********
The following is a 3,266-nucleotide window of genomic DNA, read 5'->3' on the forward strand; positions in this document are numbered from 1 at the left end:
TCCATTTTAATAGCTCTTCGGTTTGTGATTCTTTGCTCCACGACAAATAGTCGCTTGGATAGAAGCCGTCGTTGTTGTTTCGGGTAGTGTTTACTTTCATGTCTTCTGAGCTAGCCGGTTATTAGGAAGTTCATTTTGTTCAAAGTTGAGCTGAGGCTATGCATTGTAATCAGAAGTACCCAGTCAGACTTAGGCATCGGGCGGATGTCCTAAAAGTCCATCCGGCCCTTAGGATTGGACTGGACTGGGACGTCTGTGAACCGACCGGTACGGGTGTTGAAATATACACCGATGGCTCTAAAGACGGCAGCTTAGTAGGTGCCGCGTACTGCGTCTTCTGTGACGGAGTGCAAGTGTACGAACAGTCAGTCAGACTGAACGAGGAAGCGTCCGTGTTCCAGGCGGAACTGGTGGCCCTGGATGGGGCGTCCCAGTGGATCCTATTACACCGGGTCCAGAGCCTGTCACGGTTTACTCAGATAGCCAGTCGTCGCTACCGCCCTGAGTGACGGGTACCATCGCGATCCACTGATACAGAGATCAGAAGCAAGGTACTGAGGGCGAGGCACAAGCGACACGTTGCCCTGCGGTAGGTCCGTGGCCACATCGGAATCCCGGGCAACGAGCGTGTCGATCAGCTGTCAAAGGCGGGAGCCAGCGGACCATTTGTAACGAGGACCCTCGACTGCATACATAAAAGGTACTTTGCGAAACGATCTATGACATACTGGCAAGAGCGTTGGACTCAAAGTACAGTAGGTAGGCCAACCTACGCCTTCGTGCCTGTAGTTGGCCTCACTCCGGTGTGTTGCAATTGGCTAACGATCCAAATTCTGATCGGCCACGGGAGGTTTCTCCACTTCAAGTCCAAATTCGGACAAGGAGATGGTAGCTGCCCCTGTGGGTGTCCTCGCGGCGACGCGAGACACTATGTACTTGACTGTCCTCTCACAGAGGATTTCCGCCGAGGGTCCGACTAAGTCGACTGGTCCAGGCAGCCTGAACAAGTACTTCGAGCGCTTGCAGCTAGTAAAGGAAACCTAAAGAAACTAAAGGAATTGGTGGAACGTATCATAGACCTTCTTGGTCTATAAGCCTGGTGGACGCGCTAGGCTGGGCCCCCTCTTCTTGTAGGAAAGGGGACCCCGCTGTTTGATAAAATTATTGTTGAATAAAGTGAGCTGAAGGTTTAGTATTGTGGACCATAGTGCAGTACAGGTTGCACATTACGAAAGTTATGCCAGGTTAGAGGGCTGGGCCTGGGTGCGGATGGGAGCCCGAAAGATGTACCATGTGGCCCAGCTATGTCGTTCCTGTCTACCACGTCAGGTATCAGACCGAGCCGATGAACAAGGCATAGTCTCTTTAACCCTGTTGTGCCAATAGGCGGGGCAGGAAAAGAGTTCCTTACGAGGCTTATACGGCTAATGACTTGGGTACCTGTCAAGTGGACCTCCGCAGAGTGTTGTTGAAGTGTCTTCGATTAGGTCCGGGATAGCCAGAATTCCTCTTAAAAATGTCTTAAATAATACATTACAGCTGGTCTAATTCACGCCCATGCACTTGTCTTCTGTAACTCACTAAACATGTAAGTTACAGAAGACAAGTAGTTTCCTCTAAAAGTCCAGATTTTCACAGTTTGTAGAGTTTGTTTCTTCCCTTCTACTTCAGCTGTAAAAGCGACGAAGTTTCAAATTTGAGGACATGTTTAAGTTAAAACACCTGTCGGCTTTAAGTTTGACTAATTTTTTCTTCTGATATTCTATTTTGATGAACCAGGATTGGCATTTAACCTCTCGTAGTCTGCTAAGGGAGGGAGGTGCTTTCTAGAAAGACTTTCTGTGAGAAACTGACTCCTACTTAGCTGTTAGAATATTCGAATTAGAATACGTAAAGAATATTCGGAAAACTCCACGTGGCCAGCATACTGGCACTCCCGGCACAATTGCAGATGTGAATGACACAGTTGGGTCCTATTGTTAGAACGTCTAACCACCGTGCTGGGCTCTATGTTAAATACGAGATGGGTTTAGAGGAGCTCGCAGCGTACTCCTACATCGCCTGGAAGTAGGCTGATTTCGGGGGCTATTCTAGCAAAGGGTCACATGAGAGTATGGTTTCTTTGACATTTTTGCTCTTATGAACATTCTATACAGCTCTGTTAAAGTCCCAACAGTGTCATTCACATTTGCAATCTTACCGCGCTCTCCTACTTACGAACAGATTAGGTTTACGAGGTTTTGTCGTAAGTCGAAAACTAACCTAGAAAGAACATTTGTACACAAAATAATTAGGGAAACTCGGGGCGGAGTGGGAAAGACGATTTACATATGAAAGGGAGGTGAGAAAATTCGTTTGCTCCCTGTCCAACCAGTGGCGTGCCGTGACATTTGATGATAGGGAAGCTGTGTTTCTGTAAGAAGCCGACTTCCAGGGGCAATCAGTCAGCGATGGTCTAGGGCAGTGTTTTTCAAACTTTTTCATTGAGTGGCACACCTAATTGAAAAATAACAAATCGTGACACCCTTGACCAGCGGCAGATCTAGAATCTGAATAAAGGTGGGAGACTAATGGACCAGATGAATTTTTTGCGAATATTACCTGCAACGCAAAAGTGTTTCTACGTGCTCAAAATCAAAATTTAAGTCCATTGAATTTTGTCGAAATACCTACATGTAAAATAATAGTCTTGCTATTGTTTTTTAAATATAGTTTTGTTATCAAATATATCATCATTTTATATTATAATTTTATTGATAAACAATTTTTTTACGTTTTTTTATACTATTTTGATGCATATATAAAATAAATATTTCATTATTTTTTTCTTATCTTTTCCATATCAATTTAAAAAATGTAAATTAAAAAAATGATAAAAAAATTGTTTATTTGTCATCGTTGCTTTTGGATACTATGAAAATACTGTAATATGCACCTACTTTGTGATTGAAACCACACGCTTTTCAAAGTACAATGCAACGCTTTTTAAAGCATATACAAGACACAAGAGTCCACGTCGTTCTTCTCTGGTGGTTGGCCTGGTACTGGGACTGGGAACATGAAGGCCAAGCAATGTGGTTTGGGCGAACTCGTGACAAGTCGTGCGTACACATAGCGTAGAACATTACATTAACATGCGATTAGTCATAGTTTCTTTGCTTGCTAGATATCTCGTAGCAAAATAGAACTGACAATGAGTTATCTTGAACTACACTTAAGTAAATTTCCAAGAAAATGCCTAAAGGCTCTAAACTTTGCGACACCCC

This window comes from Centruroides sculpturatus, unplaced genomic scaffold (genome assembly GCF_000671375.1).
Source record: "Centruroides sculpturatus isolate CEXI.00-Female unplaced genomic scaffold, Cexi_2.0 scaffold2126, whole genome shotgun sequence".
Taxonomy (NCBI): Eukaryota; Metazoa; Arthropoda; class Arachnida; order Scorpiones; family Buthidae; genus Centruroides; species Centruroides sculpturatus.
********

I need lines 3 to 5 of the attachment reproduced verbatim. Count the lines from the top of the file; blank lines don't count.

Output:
This window comes from Centruroides sculpturatus, unplaced genomic scaffold (genome assembly GCF_000671375.1).
Source record: "Centruroides sculpturatus isolate CEXI.00-Female unplaced genomic scaffold, Cexi_2.0 scaffold2126, whole genome shotgun sequence".
Taxonomy (NCBI): Eukaryota; Metazoa; Arthropoda; class Arachnida; order Scorpiones; family Buthidae; genus Centruroides; species Centruroides sculpturatus.